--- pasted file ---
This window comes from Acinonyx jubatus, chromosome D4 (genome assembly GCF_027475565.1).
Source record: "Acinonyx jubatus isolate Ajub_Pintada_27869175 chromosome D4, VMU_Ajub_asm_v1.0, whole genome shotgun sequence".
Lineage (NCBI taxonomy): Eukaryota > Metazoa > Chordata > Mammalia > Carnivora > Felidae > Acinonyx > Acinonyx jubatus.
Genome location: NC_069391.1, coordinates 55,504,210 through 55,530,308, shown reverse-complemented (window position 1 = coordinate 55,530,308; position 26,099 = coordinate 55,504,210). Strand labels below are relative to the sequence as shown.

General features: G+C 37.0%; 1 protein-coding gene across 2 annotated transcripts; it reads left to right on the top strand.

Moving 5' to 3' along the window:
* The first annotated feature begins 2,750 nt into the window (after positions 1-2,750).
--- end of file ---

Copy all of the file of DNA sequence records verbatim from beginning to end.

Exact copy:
This window comes from Acinonyx jubatus, chromosome D4 (genome assembly GCF_027475565.1).
Source record: "Acinonyx jubatus isolate Ajub_Pintada_27869175 chromosome D4, VMU_Ajub_asm_v1.0, whole genome shotgun sequence".
Lineage (NCBI taxonomy): Eukaryota > Metazoa > Chordata > Mammalia > Carnivora > Felidae > Acinonyx > Acinonyx jubatus.
Genome location: NC_069391.1, coordinates 55,504,210 through 55,530,308, shown reverse-complemented (window position 1 = coordinate 55,530,308; position 26,099 = coordinate 55,504,210). Strand labels below are relative to the sequence as shown.

General features: G+C 37.0%; 1 protein-coding gene across 2 annotated transcripts; it reads left to right on the top strand.

Moving 5' to 3' along the window:
* The first annotated feature begins 2,750 nt into the window (after positions 1-2,750).